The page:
Your Guide to Pork Cuts & Cooking Methods

Your Guide to Pork Cuts & Cooking Methods

Though pork isn’t quite as popular as chicken, it’s still a great nutritional choice. Many cuts of pork are just as lean or even leaner than chicken, while still packing a pork-ful of protein with every bite. If you haven’t already added pork to your diet, finding a few favorite recipes to have on standby can be a great way to add diversity (and deliciousness) to your meals. Whether you’re a newbie or a pro pork-aholic looking to try something new, we’re here to help you get acquainted with 5 common cuts of pork, with tips and recipes to help you cook each variety to porky perfection.

Pork Chops

Sometimes called rib chops, this popular cut of pork comes from the loin, which is the area between the shoulders and hips. Like beef steaks, pork chops are available in several varieties and thicknesses, and in general they’re tender, lean and easy to cook.

Pork chops are perfect for stovetop cooking or throwing on the grill, and they can cook in just 8-12 minutes. We love this recipe for Korean Grilled Pork Chops, which uses a spicy marinade to add tons of flavor.

Pork Butt & Pork Shoulder

Both pork shoulder and pork butt come from the front shoulders of the pig, and while they’re very similar cuts, there are a few differences.

Pork butt comes from the higher section of the shoulder, and it’s usually well-marbled. It has a thick “fat cap” that’s typically left on when sold, and it can be found bone-in or boneless.

On the other hand, pork shoulder comes from lower down on the front leg and typically has less fat than a butt. It’s often sold with the skin on, so it can be great for recipes that call for a crispy skin.

Both pork butt and shoulder are on the tougher side, so they both benefit from low-and-slow cooking methods. Slow roasting, stewing or braising in the oven are great ways to turn these cuts into tender pulled pork, like in this sweet and savory recipe for Blackberry Pulled Pork. You can also use a smoker to create a delicious smoked pork butt or shoulder.

Pork Tenderloin

Cut from the full length of the loin, pork tenderloin is a mild and tender cut found along the backbone. It’s a smaller cut of meat, but the upside is that it can be cooked relatively quickly. Because of its mild flavor, it’s a fantastic vehicle for spices, rubs and marinades.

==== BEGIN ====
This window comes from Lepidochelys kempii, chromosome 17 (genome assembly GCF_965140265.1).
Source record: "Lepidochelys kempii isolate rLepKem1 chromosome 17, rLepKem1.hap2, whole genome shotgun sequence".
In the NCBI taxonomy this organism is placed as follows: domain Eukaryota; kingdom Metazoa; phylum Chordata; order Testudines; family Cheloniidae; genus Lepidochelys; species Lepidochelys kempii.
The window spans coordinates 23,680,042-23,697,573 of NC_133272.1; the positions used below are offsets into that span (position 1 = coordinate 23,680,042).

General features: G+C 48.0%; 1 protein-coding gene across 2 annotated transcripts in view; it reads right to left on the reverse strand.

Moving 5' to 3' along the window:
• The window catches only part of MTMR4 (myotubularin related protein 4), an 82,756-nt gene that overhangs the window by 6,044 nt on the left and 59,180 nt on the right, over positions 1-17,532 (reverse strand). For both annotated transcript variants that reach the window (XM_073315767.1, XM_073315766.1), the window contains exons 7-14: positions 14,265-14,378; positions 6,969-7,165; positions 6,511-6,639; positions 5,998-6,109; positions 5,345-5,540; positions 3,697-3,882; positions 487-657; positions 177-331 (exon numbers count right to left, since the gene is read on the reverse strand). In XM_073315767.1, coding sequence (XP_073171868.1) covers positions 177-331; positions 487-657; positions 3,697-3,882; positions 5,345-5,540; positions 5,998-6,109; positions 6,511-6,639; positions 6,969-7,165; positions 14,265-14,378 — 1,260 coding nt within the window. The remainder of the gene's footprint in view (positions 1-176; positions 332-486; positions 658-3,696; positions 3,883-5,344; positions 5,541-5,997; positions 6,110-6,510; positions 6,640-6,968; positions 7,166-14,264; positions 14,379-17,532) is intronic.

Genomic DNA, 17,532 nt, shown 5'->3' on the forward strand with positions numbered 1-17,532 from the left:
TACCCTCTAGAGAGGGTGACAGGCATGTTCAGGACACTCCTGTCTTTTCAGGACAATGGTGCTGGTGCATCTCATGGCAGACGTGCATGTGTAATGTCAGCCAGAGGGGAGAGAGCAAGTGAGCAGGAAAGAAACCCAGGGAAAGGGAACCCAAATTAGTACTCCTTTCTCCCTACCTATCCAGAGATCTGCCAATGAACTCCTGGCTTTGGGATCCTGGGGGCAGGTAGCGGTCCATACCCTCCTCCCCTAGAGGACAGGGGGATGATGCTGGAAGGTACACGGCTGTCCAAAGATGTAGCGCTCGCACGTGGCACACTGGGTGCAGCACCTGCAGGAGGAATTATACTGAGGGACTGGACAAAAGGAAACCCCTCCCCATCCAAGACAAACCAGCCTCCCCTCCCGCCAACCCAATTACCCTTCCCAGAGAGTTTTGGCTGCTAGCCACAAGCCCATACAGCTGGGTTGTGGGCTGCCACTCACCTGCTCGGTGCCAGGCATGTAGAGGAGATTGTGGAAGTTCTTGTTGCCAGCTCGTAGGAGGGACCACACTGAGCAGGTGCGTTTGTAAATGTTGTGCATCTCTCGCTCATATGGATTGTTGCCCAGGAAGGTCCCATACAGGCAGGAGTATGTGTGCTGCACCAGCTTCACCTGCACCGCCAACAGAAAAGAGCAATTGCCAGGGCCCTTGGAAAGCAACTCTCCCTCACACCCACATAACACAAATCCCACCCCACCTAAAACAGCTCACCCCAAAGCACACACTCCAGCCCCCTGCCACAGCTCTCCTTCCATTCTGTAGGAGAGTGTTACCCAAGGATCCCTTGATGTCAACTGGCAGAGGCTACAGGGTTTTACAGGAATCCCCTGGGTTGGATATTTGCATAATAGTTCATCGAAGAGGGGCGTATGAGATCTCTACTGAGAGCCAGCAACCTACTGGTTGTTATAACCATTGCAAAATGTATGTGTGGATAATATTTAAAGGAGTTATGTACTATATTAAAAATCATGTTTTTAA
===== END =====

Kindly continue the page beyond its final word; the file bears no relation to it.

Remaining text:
Pork tenderloin is versatile and can be roasted quickly. In this sweet and savory recipe for Pork Tenderloin with Brown Pear Gravy, the tenderloin is only in the oven for 15 minutes. You can also cook it on the grill or slice it into medallions for a stovetop stir-fry.

Pork Loin

Not to be confused with pork tenderloin, pork loin is another cut that comes from the pig’s back. It’s sometimes called a center cut pork or rib roast, and it’s available bone-in or boneless. Pork loin is a larger cut than pork tenderloin, but it can be cut to order. Like a tenderloin, the loin is lean and mild, and it can be seasoned in a variety of delicious ways.

It’s easy to overcook pork loin, so it’s best to cook it over medium heat. You can do this on a grill, or you can slow roast it in the oven like in this recipe for Seasoned Pork Roast.

Baby Back & Spareribs

Though both of these cuts can result in mouthwateringly delicious ribs, there are a few differences between baby back ribs and spareribs.

Cut from the upper ribs closest to the back, baby back ribs are a little bit smaller than spareribs and contain less fat. Their smaller size means they cook faster than spareribs, so these are the ribs most commonly used for barbecuing and grilling.

Spareribs are the most popular type of pork rib, and they’re the kind you’ll most easily find at your local store. These ribs come from the belly after the bacon has been cut away from the sides, and they’re considerably thicker and fattier than back ribs.

Wondering how to cook ribs? Spareribs are a tougher cut of pork, so these ribs benefit from slow cooking at low temperatures. The best and easiest way to make them at home is to brown them under the broiler, then bake in the oven until they become fall-off-the-bone tender. Baby back ribs can be prepared the same way, or you can cook them on a grill or smoker like in this zingy recipe for Smoked Ribs with Apricot Glaze.

Now that you’re a pork professional, it’s time to test your chops in the kitchen. We’ve got a variety of pork-centered recipes for all seasons and skill levels, with guaranteed delicious results. Check out our collection here, and when you find a recipe you like, you’ll be able to easily add ingredients to your shopping cart or list.

Visit our Meal Solutions page for more meal planning inspiration, tips and tricks.

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